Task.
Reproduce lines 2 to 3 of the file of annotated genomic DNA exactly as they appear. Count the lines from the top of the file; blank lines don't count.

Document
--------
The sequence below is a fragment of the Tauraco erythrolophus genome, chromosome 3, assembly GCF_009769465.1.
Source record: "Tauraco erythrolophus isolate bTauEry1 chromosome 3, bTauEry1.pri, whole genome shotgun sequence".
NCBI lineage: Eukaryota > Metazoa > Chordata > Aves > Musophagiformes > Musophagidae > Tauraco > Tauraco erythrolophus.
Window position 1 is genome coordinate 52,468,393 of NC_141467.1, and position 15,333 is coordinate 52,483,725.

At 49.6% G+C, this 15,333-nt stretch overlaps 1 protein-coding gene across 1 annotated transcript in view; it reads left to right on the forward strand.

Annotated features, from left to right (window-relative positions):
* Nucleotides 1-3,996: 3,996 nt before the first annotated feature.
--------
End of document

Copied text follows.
Source record: "Tauraco erythrolophus isolate bTauEry1 chromosome 3, bTauEry1.pri, whole genome shotgun sequence".
NCBI lineage: Eukaryota > Metazoa > Chordata > Aves > Musophagiformes > Musophagidae > Tauraco > Tauraco erythrolophus.